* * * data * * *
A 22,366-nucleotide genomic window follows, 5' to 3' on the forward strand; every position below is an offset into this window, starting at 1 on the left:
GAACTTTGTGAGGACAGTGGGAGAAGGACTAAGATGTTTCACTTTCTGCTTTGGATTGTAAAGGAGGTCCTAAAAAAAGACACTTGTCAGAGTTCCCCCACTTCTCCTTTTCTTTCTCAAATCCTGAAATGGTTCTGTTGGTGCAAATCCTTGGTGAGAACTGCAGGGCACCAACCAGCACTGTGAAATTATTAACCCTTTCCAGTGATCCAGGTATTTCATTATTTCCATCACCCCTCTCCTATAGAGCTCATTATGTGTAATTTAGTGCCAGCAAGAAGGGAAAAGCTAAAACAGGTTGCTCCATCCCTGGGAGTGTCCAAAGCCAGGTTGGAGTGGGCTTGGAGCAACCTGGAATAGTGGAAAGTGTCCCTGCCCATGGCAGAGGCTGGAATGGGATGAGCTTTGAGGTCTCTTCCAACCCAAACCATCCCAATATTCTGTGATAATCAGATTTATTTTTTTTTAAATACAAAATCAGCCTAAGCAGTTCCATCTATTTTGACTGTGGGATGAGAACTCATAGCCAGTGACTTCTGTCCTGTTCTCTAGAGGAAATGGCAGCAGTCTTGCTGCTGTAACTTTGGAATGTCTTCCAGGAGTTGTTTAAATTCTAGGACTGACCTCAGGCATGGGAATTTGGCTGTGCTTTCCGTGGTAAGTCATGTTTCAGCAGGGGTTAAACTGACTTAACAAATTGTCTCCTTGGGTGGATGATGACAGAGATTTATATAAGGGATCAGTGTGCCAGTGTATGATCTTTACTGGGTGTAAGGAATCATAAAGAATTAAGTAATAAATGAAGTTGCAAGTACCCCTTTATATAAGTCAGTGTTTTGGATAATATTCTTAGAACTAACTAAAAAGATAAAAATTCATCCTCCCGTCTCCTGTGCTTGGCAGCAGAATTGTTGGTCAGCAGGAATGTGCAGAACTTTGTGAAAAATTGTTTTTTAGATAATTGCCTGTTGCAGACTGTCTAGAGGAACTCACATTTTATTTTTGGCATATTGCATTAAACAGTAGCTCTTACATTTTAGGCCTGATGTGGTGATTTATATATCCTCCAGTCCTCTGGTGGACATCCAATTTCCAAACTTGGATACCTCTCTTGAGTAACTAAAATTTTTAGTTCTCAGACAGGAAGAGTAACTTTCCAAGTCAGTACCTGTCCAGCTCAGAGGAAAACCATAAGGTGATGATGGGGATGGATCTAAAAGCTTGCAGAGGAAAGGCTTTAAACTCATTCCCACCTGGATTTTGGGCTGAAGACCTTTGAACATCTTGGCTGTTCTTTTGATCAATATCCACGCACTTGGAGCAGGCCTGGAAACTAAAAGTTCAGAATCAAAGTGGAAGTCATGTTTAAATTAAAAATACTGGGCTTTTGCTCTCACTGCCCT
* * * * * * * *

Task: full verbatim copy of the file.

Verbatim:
A 22,366-nucleotide genomic window follows, 5' to 3' on the forward strand; every position below is an offset into this window, starting at 1 on the left:
GAACTTTGTGAGGACAGTGGGAGAAGGACTAAGATGTTTCACTTTCTGCTTTGGATTGTAAAGGAGGTCCTAAAAAAAGACACTTGTCAGAGTTCCCCCACTTCTCCTTTTCTTTCTCAAATCCTGAAATGGTTCTGTTGGTGCAAATCCTTGGTGAGAACTGCAGGGCACCAACCAGCACTGTGAAATTATTAACCCTTTCCAGTGATCCAGGTATTTCATTATTTCCATCACCCCTCTCCTATAGAGCTCATTATGTGTAATTTAGTGCCAGCAAGAAGGGAAAAGCTAAAACAGGTTGCTCCATCCCTGGGAGTGTCCAAAGCCAGGTTGGAGTGGGCTTGGAGCAACCTGGAATAGTGGAAAGTGTCCCTGCCCATGGCAGAGGCTGGAATGGGATGAGCTTTGAGGTCTCTTCCAACCCAAACCATCCCAATATTCTGTGATAATCAGATTTATTTTTTTTTAAATACAAAATCAGCCTAAGCAGTTCCATCTATTTTGACTGTGGGATGAGAACTCATAGCCAGTGACTTCTGTCCTGTTCTCTAGAGGAAATGGCAGCAGTCTTGCTGCTGTAACTTTGGAATGTCTTCCAGGAGTTGTTTAAATTCTAGGACTGACCTCAGGCATGGGAATTTGGCTGTGCTTTCCGTGGTAAGTCATGTTTCAGCAGGGGTTAAACTGACTTAACAAATTGTCTCCTTGGGTGGATGATGACAGAGATTTATATAAGGGATCAGTGTGCCAGTGTATGATCTTTACTGGGTGTAAGGAATCATAAAGAATTAAGTAATAAATGAAGTTGCAAGTACCCCTTTATATAAGTCAGTGTTTTGGATAATATTCTTAGAACTAACTAAAAAGATAAAAATTCATCCTCCCGTCTCCTGTGCTTGGCAGCAGAATTGTTGGTCAGCAGGAATGTGCAGAACTTTGTGAAAAATTGTTTTTTAGATAATTGCCTGTTGCAGACTGTCTAGAGGAACTCACATTTTATTTTTGGCATATTGCATTAAACAGTAGCTCTTACATTTTAGGCCTGATGTGGTGATTTATATATCCTCCAGTCCTCTGGTGGACATCCAATTTCCAAACTTGGATACCTCTCTTGAGTAACTAAAATTTTTAGTTCTCAGACAGGAAGAGTAACTTTCCAAGTCAGTACCTGTCCAGCTCAGAGGAAAACCATAAGGTGATGATGGGGATGGATCTAAAAGCTTGCAGAGGAAAGGCTTTAAACTCATTCCCACCTGGATTTTGGGCTGAAGACCTTTGAACATCTTGGCTGTTCTTTTGATCAATATCCACGCACTTGGAGCAGGCCTGGAAACTAAAAGTTCAGAATCAAAGTGGAAGTCATGTTTAAATTAAAAATACTGGGCTTTTGCTCTCACTGCCCT